Squaw, March, 2018: Caught in a Massive Avalanche, and Surviving


Alex Wierbinski's picture

By Alex Wierbinski - Posted on 30 March 2018

 

MOUNTAIN SAFETY
Caught in a Massive Avalanche

And Surviving...

Squaw Valley worker emerges from avalanche wrecked, but alive,
Truckee Sun, March 15, 2018.

Our breaking climate, specifically, the Polar Vortex splitting into two Vortexes, and one of them sliding down the North Hemisphere over the NE Yukon swept a vast mass of very cold Arctic Circle air South, down the West Coast of California and across the Sierra.

A couple of vast plumes of tropical moisture out of the Southwest crossed through this ultra cold displaced Arctic air, along with a couple of Cold Fronts out of the North.
Amazingly, the tropical moisture that typically falls on the Sierra as wet, heavy, thick, "Sierra Cement" fell as super-light powder. The Northern Fronts produced even more preimum powder snow conditions, much more typical of the Rockies than the Sierra.

Dangerous avalanche conditions developed immediately, followed by a series of avalanches. Below we have a good account of what it's like to be swept away by a large avalanche.
We don't have many of these types of accounts, as the event is typically fatal. This account speaks to the dangers of Winter travel in the Sierra, showing us how high-level experts can sometimes get swept away as easily as rookies.

This account also gives us an inside-view of what it's like to "keep your head" when shit goes way wrong. Marty surfed the white wave of death down a High Sierra face and survived because he remained observant, engaged, and reactive within his collapsing environment.

 

Squaw Valley Lift Mechanic

Marty Boline

"As part of his job, he skis down the mountain in order to examine equipment and conditions along the way."

"...one lap on KT-22..."

"...came across three lift operations supervisors, who were skiing together."

"...we got underneath Oly Lady, and I was the first one to drop in."

"and I saw the whole face just bubble and break up. I knew it was a big avalanche at that point."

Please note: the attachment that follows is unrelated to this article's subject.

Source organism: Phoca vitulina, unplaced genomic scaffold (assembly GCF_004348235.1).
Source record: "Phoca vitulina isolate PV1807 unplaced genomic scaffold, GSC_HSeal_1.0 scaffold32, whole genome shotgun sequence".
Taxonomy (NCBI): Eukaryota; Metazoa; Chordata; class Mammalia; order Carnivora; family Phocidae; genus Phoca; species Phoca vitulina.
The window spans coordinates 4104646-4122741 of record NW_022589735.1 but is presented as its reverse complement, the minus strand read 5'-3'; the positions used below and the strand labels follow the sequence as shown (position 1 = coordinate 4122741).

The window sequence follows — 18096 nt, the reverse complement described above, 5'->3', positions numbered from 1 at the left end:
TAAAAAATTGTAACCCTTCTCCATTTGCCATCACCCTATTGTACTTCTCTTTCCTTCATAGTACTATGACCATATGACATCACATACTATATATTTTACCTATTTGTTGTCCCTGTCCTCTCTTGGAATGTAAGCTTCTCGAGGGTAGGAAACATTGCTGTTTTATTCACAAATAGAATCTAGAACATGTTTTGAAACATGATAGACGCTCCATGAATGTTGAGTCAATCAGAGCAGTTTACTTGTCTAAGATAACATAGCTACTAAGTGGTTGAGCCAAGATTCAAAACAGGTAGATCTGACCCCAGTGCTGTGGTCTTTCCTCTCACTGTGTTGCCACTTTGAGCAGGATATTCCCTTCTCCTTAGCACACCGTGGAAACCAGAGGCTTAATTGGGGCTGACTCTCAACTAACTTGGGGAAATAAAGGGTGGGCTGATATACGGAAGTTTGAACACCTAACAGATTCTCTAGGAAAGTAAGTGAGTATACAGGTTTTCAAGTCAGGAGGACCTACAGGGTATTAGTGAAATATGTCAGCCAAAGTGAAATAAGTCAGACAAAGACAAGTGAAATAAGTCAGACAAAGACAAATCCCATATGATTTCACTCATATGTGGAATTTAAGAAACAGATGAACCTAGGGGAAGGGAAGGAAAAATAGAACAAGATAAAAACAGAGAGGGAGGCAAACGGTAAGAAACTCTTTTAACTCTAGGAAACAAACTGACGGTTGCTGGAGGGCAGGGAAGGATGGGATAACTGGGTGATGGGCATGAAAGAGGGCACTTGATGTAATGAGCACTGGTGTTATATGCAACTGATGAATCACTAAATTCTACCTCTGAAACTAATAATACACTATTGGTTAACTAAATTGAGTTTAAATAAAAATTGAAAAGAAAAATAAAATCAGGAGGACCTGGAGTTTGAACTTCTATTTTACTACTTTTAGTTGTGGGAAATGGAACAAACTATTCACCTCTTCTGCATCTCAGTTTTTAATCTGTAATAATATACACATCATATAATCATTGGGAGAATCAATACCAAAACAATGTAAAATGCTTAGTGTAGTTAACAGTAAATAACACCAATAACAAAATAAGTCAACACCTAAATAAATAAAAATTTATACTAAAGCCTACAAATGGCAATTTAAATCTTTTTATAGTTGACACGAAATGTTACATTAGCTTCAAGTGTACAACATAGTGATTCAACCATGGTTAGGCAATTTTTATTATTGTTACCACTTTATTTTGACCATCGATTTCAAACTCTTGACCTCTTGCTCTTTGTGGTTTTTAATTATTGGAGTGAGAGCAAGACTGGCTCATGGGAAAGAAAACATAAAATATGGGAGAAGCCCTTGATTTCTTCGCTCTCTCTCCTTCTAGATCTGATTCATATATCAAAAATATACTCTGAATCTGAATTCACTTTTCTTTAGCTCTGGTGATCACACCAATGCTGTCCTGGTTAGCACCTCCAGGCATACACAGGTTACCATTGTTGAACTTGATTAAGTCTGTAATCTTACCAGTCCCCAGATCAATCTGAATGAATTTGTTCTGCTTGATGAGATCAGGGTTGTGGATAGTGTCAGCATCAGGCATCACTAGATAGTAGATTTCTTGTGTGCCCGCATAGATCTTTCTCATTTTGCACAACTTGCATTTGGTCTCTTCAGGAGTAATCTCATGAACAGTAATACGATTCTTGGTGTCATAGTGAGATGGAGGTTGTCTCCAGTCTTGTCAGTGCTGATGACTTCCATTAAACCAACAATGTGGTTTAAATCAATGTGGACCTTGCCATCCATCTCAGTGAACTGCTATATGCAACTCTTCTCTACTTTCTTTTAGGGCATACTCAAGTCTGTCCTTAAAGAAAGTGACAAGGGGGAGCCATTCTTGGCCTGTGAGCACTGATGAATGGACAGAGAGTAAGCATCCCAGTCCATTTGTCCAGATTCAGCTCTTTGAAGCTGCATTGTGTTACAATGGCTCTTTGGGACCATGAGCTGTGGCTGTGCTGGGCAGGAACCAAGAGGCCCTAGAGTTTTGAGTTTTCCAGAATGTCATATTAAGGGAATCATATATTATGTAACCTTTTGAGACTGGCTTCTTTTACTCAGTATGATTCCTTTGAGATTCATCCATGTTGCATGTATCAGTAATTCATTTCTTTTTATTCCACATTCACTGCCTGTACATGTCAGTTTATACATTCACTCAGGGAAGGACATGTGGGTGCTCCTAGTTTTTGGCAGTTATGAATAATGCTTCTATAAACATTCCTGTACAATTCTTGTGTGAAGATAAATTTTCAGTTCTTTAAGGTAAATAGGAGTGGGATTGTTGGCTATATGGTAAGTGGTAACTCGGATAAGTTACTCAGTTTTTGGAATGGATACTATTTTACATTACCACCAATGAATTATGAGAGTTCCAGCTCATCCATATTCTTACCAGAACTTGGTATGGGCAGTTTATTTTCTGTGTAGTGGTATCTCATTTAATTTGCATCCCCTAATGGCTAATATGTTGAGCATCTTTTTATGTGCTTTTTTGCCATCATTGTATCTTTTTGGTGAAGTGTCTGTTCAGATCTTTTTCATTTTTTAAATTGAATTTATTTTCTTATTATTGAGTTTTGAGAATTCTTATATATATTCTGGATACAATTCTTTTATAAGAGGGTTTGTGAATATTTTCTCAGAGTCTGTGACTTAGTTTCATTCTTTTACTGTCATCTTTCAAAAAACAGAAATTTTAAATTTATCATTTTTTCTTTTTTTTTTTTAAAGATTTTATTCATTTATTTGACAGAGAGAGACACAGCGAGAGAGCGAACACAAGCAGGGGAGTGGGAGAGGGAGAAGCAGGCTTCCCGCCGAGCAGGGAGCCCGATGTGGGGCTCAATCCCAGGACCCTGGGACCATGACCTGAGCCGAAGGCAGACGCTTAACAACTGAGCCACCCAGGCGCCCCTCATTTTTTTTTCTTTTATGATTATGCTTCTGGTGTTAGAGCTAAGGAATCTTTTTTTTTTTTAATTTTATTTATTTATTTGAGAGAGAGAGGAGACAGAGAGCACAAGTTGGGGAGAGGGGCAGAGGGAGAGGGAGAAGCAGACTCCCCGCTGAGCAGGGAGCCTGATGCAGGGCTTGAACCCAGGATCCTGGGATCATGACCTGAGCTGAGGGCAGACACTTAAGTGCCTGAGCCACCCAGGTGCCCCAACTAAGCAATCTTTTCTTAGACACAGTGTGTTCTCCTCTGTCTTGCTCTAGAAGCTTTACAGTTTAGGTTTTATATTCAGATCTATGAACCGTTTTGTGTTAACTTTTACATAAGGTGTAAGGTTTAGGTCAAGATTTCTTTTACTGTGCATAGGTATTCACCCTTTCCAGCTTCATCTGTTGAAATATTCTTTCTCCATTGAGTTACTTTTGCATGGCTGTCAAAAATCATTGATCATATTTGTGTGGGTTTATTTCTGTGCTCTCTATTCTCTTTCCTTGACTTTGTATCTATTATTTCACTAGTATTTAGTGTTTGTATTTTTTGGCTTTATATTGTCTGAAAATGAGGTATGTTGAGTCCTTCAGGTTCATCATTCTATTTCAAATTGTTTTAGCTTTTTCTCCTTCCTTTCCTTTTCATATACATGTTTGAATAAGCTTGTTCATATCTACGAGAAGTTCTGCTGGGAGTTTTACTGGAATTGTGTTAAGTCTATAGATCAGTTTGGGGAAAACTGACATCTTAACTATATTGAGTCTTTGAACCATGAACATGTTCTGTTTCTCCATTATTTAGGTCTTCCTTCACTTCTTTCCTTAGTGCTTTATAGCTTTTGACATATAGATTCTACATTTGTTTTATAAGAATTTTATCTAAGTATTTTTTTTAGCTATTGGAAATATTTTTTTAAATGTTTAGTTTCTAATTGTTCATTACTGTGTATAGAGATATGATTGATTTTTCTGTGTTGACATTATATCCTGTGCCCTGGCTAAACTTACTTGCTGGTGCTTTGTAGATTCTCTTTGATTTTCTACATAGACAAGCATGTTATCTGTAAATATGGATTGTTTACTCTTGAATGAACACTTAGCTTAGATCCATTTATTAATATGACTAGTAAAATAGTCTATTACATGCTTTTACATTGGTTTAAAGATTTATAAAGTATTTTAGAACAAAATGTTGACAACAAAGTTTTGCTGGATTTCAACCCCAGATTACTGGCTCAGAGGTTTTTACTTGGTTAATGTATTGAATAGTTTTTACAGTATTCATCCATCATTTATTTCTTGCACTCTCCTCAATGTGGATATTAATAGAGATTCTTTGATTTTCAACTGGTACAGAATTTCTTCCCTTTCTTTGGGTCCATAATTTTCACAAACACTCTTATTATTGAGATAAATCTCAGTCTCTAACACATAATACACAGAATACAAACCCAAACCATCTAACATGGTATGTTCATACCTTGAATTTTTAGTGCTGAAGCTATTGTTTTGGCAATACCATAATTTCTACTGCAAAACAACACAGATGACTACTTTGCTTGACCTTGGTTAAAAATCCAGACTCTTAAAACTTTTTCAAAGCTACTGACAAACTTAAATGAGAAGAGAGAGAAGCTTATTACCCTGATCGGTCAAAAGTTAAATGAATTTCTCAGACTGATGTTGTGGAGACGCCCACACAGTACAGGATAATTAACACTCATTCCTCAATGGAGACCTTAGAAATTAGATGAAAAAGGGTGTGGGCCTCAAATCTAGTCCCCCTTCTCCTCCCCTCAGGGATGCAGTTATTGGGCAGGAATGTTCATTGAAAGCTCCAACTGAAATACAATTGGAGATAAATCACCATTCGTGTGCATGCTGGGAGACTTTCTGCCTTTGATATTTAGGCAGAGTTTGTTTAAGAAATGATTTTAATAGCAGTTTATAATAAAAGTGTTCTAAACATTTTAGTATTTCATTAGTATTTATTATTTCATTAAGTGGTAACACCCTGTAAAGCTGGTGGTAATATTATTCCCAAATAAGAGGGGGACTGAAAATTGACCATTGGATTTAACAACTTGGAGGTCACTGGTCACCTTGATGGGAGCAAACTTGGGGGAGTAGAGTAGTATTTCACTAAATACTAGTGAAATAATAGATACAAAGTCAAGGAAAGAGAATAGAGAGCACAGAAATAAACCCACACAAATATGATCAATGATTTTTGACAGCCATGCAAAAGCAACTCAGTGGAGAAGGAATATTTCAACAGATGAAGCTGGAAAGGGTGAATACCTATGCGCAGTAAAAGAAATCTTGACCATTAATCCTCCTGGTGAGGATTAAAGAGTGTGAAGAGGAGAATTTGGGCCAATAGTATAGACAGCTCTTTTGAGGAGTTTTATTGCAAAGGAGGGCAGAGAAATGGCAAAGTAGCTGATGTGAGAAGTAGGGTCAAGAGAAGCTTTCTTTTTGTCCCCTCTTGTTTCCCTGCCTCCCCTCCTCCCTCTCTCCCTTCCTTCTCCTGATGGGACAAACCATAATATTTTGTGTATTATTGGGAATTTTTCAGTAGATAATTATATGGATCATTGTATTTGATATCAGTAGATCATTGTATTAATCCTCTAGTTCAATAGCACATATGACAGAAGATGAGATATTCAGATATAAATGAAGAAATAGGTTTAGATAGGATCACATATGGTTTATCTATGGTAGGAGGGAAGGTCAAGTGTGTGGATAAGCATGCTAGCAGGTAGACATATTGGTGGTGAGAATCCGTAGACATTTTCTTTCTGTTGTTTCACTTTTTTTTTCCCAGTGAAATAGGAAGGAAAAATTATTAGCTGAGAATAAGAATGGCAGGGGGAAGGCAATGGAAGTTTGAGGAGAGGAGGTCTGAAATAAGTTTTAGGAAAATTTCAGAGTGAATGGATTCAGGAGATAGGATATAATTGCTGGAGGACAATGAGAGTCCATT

"...he didn't have any speed, so he couldn't shoot across and get to a safe point."

"...so there's two pine trees like 10 feet below me; at that point I have moved yet. I was just watching everything start to break apart, and then when it took me I had to go about 10 feet and put my skis sideways and braced myself across these two little pine trees. And it stopped me," Boline said."

"...suddenly one of the trees bent down, and he got shot out."

"...riding down a layer of ice, Boline said he felt a hard impact on his right leg and knew at that moment his femur had been broken."

"He eventually ended up buried in a basin."

"...I start thrashing around a little bit … I didn't want to freak out because I knew I only had so much oxygen."

"While buried in the snow, he was able to control his breathing and wrestle one of his arms free from a ski pole strap."

"...I knew I wasn't that deep, so that was a good thing … so I just scratched away. It was hard, obviously … I was pretty close, so I took a break. I was getting a little bit better air … I didn't want to pass out. That was my biggest fear."

"...as his breathing became easier, he was then able to move snow around his head and finally get it free."

"...he saw ski patrol coming down the mountain doing an avalanche beacon sweep."

"And I'm like 'Oh my god. These guys are going to pass me and they're not going to see me.'

"One of the patrollers heard him, and said to keep yelling so he could be located."

"He underwent multiple surgeries, and spent nearly a week in the hospital before he was released."

 

I'm sure I'm speaking for all the Winter Mountaineers here on Tahoe to Whitney when wishing Marty a rapid recovery and return to the brutal beauties of working the High Sierra during Winter.

 

 

Also See

Winter of 2018, March 15

Calendar Conditions, March 15

 

 

Last

Mountain Safety 2018: Mammoth Mountain Avalanche

 

 

Eastern Sierra Avalanche Center

 

 

 

Avalanches

Mega-Monster Twins in Tibet

 

Avalanche Death & Weather

 

New Safety
Guidelines

 

Death for Bighorn

 

All Avalanche News

 

 

March Trail News

 

 

More
Nature News

 

Climate Destruction News

 

Trees

Bee News

Bear News

Spider Forum

Bird News

Small Mammals

Frogs and Reptiles

Butterfly News

 

Health and Fitness

Mountain Safety

Mosquito News

Female Trail

High Sierra History

 

Astro-Phys, Space, & Science News

High Sierra Geology News

Fish, Oceans, & Water News

Anthropocene

 

All High Sierra News

 

 

TOP

 

mountain safety news March 2018 Marty survives Squaw Valley avalanche

 

Powered by Drupal, an open source content management system

Search

Latest News: RSS FEED

Syndicate content

Support Tahoe to Whitney

The Tahoe to Whitney Trail Guide and Magazine are walked, written, funded, and supported by my efforts, with the help of kindred spirits and my sister.

We offer valuable Trail Guide, Skills, Weather, News and Analysis.

My goal is to get you out to see your natural and social potential. Help me keep this unique resource accessible and expanding towards its potential. We've a lot of miles to cover ahead...

I NEED HELP!
If you feel these efforts are valuable, I'm cordially inviting you to support them, here:

 

 

I am currently working towards publishing the completed guide between Tahoe & Yosemite as an e-book, while converting this "blog" to a fine magazine format. You will like the results! Help Tahoe to Whitney reach its potential!

 

Why Support Tahoe to Whitney?
Mission Statement